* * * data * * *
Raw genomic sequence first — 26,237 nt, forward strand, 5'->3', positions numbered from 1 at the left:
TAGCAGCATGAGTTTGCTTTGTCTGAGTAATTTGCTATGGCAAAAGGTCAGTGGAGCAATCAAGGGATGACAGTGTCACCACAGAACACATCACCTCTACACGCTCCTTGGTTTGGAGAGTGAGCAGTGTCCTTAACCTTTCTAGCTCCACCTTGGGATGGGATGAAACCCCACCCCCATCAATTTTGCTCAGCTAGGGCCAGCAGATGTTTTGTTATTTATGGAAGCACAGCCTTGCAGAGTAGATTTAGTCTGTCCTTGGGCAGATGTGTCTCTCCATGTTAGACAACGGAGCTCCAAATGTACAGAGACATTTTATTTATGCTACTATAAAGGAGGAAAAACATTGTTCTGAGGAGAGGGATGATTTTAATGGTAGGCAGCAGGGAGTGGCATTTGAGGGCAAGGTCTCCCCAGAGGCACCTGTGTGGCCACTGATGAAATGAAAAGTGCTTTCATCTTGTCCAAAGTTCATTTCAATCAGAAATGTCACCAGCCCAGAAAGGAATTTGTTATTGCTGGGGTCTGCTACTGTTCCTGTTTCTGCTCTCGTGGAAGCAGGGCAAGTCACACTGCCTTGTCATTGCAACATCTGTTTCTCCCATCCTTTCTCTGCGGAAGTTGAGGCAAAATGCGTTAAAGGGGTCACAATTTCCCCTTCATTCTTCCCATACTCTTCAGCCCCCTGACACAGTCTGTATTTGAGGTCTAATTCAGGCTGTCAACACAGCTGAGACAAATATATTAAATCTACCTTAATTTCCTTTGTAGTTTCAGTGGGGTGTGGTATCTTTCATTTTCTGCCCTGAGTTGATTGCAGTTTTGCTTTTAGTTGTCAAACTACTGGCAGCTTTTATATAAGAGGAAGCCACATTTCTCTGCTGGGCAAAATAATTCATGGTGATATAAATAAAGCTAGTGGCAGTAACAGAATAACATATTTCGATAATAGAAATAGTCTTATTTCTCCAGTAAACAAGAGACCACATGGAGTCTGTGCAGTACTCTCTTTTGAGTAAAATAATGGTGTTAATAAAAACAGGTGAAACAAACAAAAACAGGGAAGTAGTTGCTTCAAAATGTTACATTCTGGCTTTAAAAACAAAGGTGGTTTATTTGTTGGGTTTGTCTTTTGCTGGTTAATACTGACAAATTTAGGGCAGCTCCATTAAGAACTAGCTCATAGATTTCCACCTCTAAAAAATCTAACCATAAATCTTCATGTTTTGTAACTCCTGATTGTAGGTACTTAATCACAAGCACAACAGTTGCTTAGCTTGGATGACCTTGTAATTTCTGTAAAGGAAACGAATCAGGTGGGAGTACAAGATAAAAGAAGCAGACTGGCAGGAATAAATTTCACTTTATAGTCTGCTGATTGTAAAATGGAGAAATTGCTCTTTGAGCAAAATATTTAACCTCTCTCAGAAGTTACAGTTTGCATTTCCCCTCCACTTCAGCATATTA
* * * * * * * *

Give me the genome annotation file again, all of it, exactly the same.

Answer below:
Raw genomic sequence first — 26,237 nt, forward strand, 5'->3', positions numbered from 1 at the left:
TAGCAGCATGAGTTTGCTTTGTCTGAGTAATTTGCTATGGCAAAAGGTCAGTGGAGCAATCAAGGGATGACAGTGTCACCACAGAACACATCACCTCTACACGCTCCTTGGTTTGGAGAGTGAGCAGTGTCCTTAACCTTTCTAGCTCCACCTTGGGATGGGATGAAACCCCACCCCCATCAATTTTGCTCAGCTAGGGCCAGCAGATGTTTTGTTATTTATGGAAGCACAGCCTTGCAGAGTAGATTTAGTCTGTCCTTGGGCAGATGTGTCTCTCCATGTTAGACAACGGAGCTCCAAATGTACAGAGACATTTTATTTATGCTACTATAAAGGAGGAAAAACATTGTTCTGAGGAGAGGGATGATTTTAATGGTAGGCAGCAGGGAGTGGCATTTGAGGGCAAGGTCTCCCCAGAGGCACCTGTGTGGCCACTGATGAAATGAAAAGTGCTTTCATCTTGTCCAAAGTTCATTTCAATCAGAAATGTCACCAGCCCAGAAAGGAATTTGTTATTGCTGGGGTCTGCTACTGTTCCTGTTTCTGCTCTCGTGGAAGCAGGGCAAGTCACACTGCCTTGTCATTGCAACATCTGTTTCTCCCATCCTTTCTCTGCGGAAGTTGAGGCAAAATGCGTTAAAGGGGTCACAATTTCCCCTTCATTCTTCCCATACTCTTCAGCCCCCTGACACAGTCTGTATTTGAGGTCTAATTCAGGCTGTCAACACAGCTGAGACAAATATATTAAATCTACCTTAATTTCCTTTGTAGTTTCAGTGGGGTGTGGTATCTTTCATTTTCTGCCCTGAGTTGATTGCAGTTTTGCTTTTAGTTGTCAAACTACTGGCAGCTTTTATATAAGAGGAAGCCACATTTCTCTGCTGGGCAAAATAATTCATGGTGATATAAATAAAGCTAGTGGCAGTAACAGAATAACATATTTCGATAATAGAAATAGTCTTATTTCTCCAGTAAACAAGAGACCACATGGAGTCTGTGCAGTACTCTCTTTTGAGTAAAATAATGGTGTTAATAAAAACAGGTGAAACAAACAAAAACAGGGAAGTAGTTGCTTCAAAATGTTACATTCTGGCTTTAAAAACAAAGGTGGTTTATTTGTTGGGTTTGTCTTTTGCTGGTTAATACTGACAAATTTAGGGCAGCTCCATTAAGAACTAGCTCATAGATTTCCACCTCTAAAAAATCTAACCATAAATCTTCATGTTTTGTAACTCCTGATTGTAGGTACTTAATCACAAGCACAACAGTTGCTTAGCTTGGATGACCTTGTAATTTCTGTAAAGGAAACGAATCAGGTGGGAGTACAAGATAAAAGAAGCAGACTGGCAGGAATAAATTTCACTTTATAGTCTGCTGATTGTAAAATGGAGAAATTGCTCTTTGAGCAAAATATTTAACCTCTCTCAGAAGTTACAGTTTGCATTTCCCCTCCACTTCAGCATATTA